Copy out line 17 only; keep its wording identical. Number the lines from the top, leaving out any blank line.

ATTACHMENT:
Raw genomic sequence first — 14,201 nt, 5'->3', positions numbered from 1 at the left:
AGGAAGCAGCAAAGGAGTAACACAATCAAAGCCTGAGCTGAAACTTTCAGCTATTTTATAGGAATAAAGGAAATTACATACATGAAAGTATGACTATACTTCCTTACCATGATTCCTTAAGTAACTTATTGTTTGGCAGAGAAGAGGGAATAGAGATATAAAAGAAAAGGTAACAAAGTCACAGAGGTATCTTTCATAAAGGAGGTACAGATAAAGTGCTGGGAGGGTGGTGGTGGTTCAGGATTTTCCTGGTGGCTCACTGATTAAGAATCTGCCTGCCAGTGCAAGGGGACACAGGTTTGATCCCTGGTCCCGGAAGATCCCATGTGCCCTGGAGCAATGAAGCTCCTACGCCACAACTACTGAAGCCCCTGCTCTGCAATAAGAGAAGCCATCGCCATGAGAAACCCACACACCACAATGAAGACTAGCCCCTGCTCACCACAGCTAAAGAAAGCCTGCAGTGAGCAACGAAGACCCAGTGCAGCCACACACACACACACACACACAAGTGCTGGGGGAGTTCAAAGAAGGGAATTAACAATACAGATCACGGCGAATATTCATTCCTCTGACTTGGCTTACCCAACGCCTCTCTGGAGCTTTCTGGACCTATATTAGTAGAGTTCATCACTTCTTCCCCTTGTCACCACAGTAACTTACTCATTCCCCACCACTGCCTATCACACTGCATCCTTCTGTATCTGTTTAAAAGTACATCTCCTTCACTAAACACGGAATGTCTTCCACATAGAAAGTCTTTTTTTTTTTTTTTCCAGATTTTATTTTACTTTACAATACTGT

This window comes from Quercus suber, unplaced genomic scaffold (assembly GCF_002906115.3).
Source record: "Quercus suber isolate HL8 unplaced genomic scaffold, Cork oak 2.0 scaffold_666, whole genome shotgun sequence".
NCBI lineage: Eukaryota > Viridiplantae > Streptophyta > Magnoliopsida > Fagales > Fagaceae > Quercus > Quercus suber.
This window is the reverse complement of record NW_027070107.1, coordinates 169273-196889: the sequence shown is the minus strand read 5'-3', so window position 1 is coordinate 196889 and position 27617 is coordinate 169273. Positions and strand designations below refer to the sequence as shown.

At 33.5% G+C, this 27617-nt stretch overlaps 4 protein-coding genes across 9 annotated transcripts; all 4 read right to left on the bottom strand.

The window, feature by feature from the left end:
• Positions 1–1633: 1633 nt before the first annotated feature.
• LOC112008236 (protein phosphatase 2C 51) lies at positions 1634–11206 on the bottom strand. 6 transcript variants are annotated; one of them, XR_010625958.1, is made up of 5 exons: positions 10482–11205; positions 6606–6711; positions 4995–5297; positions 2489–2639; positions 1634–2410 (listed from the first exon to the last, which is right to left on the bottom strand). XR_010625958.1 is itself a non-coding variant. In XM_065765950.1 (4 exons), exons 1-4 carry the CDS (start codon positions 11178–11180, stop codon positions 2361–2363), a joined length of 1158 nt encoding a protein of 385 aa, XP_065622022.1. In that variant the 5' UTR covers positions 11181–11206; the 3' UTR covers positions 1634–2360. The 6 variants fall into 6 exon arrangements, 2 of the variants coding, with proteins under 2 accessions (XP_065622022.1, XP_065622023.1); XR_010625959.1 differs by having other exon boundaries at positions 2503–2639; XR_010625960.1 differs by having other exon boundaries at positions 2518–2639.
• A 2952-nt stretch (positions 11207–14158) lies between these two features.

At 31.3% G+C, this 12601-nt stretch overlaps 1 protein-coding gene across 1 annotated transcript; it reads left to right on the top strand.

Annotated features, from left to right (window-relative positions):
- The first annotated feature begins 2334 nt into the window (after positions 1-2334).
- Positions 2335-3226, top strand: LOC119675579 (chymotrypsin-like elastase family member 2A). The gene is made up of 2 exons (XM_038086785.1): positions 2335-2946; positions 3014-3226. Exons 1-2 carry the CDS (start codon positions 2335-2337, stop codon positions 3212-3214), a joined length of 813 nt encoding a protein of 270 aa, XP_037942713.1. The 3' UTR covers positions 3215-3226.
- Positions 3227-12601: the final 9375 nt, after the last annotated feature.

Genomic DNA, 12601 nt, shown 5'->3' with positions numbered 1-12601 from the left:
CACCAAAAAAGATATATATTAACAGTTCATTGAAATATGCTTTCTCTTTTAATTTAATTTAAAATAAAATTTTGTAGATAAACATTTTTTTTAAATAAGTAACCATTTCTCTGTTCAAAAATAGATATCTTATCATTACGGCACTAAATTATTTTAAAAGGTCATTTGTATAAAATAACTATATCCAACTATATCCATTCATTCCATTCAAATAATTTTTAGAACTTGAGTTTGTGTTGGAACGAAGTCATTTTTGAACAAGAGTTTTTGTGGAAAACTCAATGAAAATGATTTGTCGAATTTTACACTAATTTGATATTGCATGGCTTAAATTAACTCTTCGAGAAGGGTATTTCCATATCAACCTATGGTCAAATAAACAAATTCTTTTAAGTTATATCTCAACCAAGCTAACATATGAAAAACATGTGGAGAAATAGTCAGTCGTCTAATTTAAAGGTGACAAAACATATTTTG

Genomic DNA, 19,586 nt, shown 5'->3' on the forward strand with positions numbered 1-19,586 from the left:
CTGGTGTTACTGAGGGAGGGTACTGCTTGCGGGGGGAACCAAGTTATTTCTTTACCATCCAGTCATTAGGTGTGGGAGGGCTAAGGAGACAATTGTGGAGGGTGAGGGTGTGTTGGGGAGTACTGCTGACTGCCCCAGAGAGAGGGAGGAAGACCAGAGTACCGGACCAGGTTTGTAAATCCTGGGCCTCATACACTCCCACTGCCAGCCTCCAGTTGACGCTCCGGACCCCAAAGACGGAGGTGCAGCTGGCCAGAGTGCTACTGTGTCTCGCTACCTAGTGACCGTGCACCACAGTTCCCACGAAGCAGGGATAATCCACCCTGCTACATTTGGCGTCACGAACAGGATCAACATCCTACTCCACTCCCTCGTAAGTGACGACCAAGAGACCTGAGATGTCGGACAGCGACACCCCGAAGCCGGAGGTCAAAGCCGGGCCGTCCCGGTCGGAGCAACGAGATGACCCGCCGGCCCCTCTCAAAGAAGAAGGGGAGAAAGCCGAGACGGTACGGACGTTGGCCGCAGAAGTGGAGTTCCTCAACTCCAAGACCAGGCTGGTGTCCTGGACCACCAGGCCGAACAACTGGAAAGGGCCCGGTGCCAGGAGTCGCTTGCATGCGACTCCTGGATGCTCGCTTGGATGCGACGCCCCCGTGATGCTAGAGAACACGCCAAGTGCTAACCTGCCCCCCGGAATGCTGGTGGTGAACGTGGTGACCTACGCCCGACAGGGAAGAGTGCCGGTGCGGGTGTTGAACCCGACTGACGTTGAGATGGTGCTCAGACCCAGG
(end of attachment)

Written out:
Genomic DNA, 12601 nt, shown 5'->3' with positions numbered 1-12601 from the left: